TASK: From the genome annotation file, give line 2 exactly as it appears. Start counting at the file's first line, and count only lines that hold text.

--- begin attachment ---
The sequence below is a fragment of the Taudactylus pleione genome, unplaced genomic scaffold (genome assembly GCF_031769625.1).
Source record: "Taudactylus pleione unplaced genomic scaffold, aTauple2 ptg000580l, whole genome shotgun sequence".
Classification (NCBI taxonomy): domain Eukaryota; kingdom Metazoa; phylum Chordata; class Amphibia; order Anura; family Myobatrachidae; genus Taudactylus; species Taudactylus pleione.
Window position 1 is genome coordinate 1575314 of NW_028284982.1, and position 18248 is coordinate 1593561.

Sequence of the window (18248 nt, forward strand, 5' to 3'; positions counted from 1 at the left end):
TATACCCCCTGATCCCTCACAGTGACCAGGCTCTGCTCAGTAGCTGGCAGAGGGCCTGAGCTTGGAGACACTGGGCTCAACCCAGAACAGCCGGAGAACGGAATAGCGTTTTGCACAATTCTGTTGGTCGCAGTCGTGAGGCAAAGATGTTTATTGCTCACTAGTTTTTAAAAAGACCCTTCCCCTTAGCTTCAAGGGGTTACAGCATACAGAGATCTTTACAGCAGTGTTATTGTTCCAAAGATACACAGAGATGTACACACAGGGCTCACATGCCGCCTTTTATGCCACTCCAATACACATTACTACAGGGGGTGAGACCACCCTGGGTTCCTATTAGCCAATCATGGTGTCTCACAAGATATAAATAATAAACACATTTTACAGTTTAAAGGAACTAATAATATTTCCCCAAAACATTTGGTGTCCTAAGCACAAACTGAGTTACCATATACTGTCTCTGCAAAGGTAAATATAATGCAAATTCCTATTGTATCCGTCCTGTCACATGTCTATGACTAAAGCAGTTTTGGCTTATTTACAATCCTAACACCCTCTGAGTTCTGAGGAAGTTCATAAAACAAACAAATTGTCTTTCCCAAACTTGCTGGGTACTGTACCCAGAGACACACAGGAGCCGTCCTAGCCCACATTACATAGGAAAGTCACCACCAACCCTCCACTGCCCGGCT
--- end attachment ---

Source record: "Taudactylus pleione unplaced genomic scaffold, aTauple2 ptg000580l, whole genome shotgun sequence".